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It’s the write time

The plane was full of book lovers. Among them was Naomi Canton, who had meticulously planned her trip from London to Jaipur, via Delhi, months before the annual literary mela in the Rajasthan capital kicked off in late January. Many of her co-passengers were on their way to the festival for some fun and sun. But the British journalist was on a mission: she had a book to sell.

Canton was in search of a publisher. And her Ground Zero was Jaipur’s Diggi Palace where the Jaipur Literature Festival was in progress. She spent five days there attending sessions, meeting publishers, literary agents and authors. “It was an excellent platform for networking,” she says.

If you have a novel in you, India is where you should be. “Today, every second book published in India is a debut,” says Gautam Padmanabhan, chief executive officer, Westland. Thomas Abraham, managing director, Hachette India, adds that the number of Indian writers debuting every year is growing by 20-30 per cent.

Shakir Husain, a journalist who worked in the United Arab Emirates, quit his job last March to work on his book. After finding an Indian publisher, he went to Jaipur to meet publishers for European and North American markets. “Talks are on,” he says.

Like Luigi Pirandello’s six characters in search of an author, India these days is full of authors in search of publishers. Westland publishes 20-30 new authors a year. Out of the 30-35 titles Zubaan publishes annually, 25-30 are by new authors. Penguin India says that 15 per cent of the 250 new volumes it publishes every year are debut books. Since its launch in 2010, Penguin Metro Reads a mass-market fiction labelled “quick and easy” reads priced at Rs 195 has introduced over 13 new authors.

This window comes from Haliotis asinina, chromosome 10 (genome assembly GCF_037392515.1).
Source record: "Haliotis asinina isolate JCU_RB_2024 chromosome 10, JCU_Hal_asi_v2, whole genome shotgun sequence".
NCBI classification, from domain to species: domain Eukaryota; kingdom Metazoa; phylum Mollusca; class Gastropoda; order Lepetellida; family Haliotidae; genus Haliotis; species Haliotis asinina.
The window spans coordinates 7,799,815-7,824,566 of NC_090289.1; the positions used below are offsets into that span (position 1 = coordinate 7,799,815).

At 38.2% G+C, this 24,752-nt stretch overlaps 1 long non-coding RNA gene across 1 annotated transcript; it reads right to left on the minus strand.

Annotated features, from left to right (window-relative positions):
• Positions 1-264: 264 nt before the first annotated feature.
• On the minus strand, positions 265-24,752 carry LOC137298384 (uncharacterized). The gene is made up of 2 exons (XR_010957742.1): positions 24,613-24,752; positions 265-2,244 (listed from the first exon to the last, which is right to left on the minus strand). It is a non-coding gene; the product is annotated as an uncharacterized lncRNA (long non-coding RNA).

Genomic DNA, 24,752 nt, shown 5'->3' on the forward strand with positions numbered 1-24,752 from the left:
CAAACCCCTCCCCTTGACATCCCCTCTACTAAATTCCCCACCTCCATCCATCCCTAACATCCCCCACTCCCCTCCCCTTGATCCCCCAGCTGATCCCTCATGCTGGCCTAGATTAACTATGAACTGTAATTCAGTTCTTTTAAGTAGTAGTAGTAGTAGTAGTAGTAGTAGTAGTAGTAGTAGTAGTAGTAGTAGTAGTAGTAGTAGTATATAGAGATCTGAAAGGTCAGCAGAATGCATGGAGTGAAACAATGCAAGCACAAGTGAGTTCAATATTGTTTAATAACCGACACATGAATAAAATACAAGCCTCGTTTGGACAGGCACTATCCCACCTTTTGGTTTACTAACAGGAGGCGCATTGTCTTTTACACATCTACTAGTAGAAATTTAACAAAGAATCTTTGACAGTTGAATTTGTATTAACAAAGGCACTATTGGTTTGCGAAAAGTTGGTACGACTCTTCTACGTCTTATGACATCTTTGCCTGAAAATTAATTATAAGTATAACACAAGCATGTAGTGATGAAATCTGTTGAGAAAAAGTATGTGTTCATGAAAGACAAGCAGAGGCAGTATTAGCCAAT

“It is important that new authors keep writing and it is important they are given the space because new authors and fresh writing signify growth in publishing,” stresses Vaishali Mathur, senior commissioning editor, Penguin India.

The landscape of the Indian publishing industry is changing radically. A decade ago, if writers struggled to get an appointment with a publisher, today the path to a publisher’s office is marked with helpful signposts. Many of the young writers are being picked up by foreign publishers after launching a book in India. Advaita Kala, author of Almost Single, was first published by HarperCollins India in 2007. Two years later, Random House USA had printed her book with a print order of 70,000.

“Ten years ago, you wouldn’t know where to send something, and if you did, you would probably not even get an acknowledgment. Now publishers are more accessible,” says new author Kiran Manral, whose book The Reluctant Detective was recently published by Westland.

Avenues have indeed opened up for writers in the last few years. Book sales are being spurred by the retail chain boom. Online retail giant Amazon has already entered the Indian market. Flipkart, an Indian website primarily for purchasing books, predicts that it will close the financial year with a 10-fold growth in revenue.